1) The increase in the hardness of the Al 6063 with increase in the loading of TiB2 reinforcement. The wear rate decreases with increase in hardness. Various researchers reported that the severity of adhesive wear greatly depends on the material hardness. Further, there is an experimental support and practical evidence to suggest that the onset of adhesive process, such as scuffing and seizure are reduced by increasing the hardness of the parts in contact.
2) Also, the excellent bonding between reinforcement and matrix as evidenced by SEM picture shown in Figure 2.
Figure 5. (a) Variation of specific wear rate with load TiB2/Al-6063 composites; (b) Variation of specific wear rate with content of TiB2 reinforcement in Al-6063 matrix alloy.
3.5. Wear Resistance
Figure 6(a) and Figure 6(b) shows the wear resistance, defined as the reciprocal of the wear rate, of the composites as a function of normal load and TiB2 reinforcement, respectively. Figure 6(a) shows that the wear resistance decreases as the normal load increases and Figure 6(b) shows it increases as the wt% TiB2 reinforcement in the composite increases.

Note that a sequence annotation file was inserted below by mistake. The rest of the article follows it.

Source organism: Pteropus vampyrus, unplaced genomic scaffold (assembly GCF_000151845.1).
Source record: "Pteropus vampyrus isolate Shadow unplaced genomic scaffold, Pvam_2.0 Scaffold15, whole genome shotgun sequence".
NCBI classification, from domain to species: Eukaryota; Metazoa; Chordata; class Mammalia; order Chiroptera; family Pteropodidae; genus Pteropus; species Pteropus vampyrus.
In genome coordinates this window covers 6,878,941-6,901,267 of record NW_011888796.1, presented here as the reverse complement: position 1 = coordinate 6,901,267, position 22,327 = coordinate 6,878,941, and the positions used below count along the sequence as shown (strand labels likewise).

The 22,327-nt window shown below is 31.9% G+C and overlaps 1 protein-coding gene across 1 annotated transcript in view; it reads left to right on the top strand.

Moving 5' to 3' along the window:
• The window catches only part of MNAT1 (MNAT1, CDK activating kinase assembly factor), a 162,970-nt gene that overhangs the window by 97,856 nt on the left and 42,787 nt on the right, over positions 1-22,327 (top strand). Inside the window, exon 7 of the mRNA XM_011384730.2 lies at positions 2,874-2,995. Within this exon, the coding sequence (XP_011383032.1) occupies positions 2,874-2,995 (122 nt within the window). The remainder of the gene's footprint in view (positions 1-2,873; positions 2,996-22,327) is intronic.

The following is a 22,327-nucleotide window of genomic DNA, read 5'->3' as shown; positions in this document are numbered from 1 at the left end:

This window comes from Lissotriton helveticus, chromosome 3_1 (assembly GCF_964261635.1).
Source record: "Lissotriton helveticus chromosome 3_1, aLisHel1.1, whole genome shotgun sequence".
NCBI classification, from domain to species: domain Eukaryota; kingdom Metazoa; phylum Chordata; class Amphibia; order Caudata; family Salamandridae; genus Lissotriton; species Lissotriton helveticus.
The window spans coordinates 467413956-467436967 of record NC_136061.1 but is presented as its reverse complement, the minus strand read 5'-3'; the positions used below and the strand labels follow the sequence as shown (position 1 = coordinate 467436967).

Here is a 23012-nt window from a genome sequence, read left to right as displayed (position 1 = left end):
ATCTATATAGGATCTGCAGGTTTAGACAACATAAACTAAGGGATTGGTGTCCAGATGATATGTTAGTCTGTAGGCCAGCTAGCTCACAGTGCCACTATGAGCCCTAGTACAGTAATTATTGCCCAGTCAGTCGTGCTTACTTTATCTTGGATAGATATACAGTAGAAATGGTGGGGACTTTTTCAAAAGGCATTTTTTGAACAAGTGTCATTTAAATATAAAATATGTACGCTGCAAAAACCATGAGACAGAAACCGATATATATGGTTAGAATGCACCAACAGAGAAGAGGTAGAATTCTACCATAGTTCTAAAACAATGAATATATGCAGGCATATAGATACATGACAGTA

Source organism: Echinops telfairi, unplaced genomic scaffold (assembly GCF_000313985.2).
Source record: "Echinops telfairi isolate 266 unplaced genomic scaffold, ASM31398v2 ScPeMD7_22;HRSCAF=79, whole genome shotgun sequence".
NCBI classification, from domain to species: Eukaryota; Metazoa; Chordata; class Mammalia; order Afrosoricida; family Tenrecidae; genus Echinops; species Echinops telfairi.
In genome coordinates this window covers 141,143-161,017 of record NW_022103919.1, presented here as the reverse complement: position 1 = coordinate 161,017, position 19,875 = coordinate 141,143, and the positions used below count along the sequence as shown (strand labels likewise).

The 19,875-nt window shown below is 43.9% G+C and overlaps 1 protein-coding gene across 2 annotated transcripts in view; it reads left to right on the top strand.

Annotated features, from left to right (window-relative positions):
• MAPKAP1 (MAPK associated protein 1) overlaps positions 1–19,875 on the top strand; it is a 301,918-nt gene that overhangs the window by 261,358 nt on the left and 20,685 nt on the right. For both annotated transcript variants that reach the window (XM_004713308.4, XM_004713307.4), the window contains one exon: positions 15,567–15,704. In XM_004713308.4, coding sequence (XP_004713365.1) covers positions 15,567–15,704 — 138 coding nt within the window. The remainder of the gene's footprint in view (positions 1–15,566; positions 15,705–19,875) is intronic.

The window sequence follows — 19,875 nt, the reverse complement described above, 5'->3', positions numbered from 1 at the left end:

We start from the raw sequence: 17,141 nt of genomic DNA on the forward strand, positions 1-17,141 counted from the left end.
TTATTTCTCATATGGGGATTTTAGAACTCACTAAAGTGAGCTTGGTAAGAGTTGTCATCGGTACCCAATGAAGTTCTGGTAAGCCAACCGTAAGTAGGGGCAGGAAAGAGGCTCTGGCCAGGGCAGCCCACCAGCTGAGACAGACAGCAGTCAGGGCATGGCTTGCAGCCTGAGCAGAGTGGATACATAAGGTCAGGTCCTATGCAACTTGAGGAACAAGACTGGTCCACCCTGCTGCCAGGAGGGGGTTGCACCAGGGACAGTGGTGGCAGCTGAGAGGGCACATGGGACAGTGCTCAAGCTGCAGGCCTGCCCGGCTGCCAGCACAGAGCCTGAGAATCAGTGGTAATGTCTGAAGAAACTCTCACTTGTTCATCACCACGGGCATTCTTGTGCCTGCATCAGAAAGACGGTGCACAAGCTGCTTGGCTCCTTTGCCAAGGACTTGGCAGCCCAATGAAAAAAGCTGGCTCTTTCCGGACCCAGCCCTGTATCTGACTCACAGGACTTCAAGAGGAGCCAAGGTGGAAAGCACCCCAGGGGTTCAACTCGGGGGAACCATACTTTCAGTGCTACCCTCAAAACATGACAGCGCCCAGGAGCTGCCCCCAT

3.6. Worn Surface Morphology
Dry sliding wear involves the transfer of material from one surface to another during relative motion due to a process of solid state welding, or wear due to localized bonding between contacting solid surfaces. Such type of wear leads to material transfer between two surfaces or loss from either surface. Thus, the SEM analysis of worn surfaces formed during the dry sliding wear in the steady state regime provides an important tool disseminate the wear behavior of the composites more accurately.
Figure 6. (a) Variation of wear resistance with load TiB2/Al-6063 composites; (b) Variation of wear resistance with content of TiB2 reinforcement in Al-6063 matrix alloy.